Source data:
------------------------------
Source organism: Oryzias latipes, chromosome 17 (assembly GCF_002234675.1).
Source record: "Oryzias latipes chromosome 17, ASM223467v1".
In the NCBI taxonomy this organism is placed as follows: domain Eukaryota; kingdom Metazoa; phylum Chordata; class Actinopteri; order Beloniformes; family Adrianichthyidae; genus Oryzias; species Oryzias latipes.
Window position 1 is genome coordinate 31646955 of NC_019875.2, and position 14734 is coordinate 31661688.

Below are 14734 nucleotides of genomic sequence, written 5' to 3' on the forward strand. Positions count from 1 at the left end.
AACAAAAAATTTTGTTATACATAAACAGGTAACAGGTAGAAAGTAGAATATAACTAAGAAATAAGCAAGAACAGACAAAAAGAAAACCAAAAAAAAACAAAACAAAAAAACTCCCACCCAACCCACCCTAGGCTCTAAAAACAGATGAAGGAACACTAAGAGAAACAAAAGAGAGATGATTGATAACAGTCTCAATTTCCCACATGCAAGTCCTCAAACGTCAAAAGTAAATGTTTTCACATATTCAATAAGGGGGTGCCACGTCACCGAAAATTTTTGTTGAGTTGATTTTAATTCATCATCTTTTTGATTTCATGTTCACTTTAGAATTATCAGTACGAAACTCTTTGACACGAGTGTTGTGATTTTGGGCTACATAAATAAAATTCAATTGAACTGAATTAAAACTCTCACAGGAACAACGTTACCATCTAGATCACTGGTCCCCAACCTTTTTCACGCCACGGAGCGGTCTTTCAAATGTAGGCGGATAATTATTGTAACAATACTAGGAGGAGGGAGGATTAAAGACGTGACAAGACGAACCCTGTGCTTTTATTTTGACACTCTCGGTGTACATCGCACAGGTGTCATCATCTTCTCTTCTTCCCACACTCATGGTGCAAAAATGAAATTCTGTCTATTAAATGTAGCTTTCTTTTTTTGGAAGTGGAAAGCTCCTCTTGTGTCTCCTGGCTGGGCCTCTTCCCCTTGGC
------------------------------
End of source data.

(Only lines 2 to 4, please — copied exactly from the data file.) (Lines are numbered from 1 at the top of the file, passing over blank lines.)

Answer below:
Source record: "Oryzias latipes chromosome 17, ASM223467v1".
In the NCBI taxonomy this organism is placed as follows: domain Eukaryota; kingdom Metazoa; phylum Chordata; class Actinopteri; order Beloniformes; family Adrianichthyidae; genus Oryzias; species Oryzias latipes.
Window position 1 is genome coordinate 31646955 of NC_019875.2, and position 14734 is coordinate 31661688.